5 Trendy Slang Phrases We Need To Retire

It's time to say Bye Felicia to Bye Felicia. 

By Eric Shorey

Slang phrases proliferate on the Internet, but quickly get overused into oblivion. We've had some fun with these phrases but we think it's time to put them out to pasture. 

1.“Bye Felicia”

About a year ago, we all had quite a nice time dismissing haters with four simple syllables. The phrase, which originated in the movie Friday in 1995, was revived and used as a great way to trip up your enemies with a very specific kind of detached anger. We even spawned a gender-swapped alternative: Bye Felipe. As it grew in popularity, accusations of cultural appropriation flew and the new movie Straight Outta Compton created a less-than-comforting origin of the phrase. It's time to say Bye Felicia to Bye Felicia.


Although positive proclamations are always pleasant, “YASSSS” has been taken from the queers who invented it and turned into a trite response to anything even remotely good. Originating from a viral video of an enthusiastic Lady Gaga fan now it seems that new moms are YASSS'ing their babies and teachers are YASSSS'ing their students. Enough. (But at least we got that awesome Nicki Minaj song out of it. 

3. ¯\_(ツ)_/¯

Who knows how the ACSII face was invented, but now the baffled smirk (doofily nicknamed Shruggy by emoji enthusiasts) has made it to the senate floor. Shruggy used to be a cute way to brush off something uninteresting, but now I associate his face with random old white dudes!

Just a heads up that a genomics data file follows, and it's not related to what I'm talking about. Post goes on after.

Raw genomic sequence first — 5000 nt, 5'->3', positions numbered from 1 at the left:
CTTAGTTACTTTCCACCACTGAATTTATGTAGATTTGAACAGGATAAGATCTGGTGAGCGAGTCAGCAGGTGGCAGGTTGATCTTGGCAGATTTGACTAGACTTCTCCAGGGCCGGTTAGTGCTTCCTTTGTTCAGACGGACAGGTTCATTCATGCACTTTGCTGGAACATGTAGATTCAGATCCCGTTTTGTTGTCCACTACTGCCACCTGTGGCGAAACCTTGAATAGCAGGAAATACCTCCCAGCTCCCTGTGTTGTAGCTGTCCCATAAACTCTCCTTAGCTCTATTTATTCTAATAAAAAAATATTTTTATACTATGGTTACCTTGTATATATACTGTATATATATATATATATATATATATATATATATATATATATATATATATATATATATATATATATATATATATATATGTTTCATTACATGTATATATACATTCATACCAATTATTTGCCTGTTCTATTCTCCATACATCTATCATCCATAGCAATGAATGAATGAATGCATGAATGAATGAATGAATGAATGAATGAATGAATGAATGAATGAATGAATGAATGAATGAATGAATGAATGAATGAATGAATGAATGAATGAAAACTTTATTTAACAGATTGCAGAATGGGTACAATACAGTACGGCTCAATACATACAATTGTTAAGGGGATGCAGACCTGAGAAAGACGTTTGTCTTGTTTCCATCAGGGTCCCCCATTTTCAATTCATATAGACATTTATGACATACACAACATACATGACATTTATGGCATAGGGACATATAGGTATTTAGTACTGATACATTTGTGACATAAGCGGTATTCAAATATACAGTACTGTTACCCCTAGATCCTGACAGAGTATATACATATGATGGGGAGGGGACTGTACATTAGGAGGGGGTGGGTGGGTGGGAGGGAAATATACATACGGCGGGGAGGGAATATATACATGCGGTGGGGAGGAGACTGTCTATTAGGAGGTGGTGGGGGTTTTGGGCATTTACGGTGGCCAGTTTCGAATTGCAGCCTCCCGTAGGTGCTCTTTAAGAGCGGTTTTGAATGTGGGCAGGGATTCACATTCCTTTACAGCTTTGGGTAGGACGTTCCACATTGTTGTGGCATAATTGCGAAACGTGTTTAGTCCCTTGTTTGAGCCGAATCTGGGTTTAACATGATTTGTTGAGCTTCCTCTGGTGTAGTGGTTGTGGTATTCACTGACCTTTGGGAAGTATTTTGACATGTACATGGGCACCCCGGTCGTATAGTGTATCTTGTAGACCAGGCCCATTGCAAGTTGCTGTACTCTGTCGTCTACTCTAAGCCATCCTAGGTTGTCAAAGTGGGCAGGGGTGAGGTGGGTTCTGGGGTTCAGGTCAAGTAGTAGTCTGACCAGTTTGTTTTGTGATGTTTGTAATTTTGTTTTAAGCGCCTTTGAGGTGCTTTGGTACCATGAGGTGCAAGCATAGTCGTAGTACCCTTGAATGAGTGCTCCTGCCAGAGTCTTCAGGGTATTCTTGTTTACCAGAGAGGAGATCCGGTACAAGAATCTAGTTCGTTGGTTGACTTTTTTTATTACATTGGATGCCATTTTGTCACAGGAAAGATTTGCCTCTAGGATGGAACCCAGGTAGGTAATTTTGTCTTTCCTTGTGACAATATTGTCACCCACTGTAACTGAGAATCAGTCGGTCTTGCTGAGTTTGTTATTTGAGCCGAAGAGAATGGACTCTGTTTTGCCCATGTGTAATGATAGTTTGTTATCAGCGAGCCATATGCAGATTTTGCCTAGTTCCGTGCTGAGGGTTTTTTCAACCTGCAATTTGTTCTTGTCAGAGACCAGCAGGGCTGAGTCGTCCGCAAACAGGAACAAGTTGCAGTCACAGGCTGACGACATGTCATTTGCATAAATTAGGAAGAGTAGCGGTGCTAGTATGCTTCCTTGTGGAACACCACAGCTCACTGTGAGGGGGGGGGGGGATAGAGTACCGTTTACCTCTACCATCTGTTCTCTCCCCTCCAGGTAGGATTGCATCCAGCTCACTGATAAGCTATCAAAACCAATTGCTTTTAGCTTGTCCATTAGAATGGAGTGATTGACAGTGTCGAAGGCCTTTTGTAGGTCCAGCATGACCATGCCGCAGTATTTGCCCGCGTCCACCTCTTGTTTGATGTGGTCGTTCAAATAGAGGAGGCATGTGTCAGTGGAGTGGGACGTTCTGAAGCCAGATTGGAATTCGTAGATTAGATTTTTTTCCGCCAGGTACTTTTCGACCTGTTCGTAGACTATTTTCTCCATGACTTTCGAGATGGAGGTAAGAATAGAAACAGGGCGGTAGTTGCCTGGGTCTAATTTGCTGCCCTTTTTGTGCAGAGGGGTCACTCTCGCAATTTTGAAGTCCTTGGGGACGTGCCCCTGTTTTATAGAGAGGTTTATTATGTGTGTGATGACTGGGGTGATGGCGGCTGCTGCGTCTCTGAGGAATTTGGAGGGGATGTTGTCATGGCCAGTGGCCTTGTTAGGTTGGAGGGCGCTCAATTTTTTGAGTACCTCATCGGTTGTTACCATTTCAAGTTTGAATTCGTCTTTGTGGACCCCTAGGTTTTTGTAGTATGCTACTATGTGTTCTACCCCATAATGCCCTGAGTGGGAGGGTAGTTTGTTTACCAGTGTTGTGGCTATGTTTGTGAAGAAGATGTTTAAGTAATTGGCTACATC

4. “Basic”

Like “Bye Felicia," the trend pieces surrounding the much-utilized insult ultimately brought about the demise of “basic." A frustrating glut of internet writers invested a lot in whether or not “basic” was an explicitly racist term until Jezebel's Kara Brown shut them down in a meanly worded post. Fall is coming and we should all work harder to avoid using this word to describe anyone who drinks a Pumpkin Spice Latte. Besides, those things are delicious.

5. “On Fleek”

This phrase was annoying way before corporate Twitter accounts began using the phrase -- sometimes incorrectly. Yes, we get it, you like how your eyebrows look. Now think of something funnier to say.

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